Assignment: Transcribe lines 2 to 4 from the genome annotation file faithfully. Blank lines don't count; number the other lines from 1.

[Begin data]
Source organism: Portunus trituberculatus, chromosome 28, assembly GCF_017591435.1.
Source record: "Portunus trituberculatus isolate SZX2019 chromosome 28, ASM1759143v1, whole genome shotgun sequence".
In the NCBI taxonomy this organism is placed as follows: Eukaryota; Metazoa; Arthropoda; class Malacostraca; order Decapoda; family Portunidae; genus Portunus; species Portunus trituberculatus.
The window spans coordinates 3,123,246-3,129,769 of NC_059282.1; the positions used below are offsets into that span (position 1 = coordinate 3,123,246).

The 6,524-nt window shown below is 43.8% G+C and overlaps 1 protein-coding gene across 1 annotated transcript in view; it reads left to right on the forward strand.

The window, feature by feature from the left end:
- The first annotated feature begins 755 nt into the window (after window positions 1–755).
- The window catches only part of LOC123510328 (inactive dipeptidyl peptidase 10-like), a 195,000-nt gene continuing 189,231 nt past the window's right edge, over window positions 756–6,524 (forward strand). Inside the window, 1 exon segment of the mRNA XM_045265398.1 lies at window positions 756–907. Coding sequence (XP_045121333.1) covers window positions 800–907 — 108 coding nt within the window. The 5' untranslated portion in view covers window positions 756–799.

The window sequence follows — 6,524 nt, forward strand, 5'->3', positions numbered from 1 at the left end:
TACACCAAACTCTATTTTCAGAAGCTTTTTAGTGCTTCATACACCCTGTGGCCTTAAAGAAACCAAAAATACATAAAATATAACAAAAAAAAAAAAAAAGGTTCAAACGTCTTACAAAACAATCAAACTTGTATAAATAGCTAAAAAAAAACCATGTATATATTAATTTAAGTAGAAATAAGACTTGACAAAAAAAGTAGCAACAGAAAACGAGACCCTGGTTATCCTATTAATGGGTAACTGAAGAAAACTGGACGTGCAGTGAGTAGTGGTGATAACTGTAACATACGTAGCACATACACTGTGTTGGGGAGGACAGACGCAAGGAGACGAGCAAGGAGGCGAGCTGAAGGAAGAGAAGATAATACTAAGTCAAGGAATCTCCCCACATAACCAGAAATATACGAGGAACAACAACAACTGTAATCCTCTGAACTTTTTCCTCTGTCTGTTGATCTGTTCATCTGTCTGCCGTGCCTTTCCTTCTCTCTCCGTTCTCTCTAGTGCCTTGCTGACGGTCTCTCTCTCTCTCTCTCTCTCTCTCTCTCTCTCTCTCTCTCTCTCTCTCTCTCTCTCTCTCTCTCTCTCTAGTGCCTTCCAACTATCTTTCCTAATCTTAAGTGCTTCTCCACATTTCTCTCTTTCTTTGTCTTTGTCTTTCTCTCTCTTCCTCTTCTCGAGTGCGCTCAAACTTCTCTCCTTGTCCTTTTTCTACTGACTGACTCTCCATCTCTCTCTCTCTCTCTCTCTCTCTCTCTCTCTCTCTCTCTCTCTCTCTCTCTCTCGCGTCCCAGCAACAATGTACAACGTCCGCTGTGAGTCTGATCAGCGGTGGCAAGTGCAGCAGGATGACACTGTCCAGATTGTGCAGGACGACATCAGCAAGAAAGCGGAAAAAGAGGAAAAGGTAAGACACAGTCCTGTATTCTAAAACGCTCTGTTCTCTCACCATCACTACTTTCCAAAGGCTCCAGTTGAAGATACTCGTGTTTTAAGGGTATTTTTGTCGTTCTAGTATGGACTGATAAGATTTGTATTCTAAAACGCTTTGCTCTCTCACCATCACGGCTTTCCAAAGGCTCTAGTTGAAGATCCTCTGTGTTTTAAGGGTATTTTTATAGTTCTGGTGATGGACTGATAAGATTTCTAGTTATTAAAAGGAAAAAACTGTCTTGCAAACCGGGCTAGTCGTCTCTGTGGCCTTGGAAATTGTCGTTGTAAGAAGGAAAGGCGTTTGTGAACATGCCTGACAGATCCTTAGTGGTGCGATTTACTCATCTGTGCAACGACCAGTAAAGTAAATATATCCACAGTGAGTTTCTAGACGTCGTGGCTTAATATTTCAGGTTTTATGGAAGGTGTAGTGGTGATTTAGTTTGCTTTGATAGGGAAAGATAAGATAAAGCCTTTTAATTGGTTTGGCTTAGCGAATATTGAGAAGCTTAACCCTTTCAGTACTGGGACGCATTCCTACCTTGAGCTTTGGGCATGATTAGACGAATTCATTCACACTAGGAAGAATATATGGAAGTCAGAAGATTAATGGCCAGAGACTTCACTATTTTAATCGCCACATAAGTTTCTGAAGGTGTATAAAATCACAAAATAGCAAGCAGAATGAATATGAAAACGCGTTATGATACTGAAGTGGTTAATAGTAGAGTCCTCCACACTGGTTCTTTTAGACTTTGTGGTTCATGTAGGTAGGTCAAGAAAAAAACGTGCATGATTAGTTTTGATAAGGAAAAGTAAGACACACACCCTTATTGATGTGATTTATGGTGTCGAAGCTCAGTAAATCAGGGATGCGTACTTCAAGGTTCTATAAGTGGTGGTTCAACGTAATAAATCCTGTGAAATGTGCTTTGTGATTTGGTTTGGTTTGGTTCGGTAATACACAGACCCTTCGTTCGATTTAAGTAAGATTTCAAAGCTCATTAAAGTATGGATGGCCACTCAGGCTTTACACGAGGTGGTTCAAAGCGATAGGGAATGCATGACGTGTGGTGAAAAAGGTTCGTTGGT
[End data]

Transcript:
Source record: "Portunus trituberculatus isolate SZX2019 chromosome 28, ASM1759143v1, whole genome shotgun sequence".
In the NCBI taxonomy this organism is placed as follows: Eukaryota; Metazoa; Arthropoda; class Malacostraca; order Decapoda; family Portunidae; genus Portunus; species Portunus trituberculatus.
The window spans coordinates 3,123,246-3,129,769 of NC_059282.1; the positions used below are offsets into that span (position 1 = coordinate 3,123,246).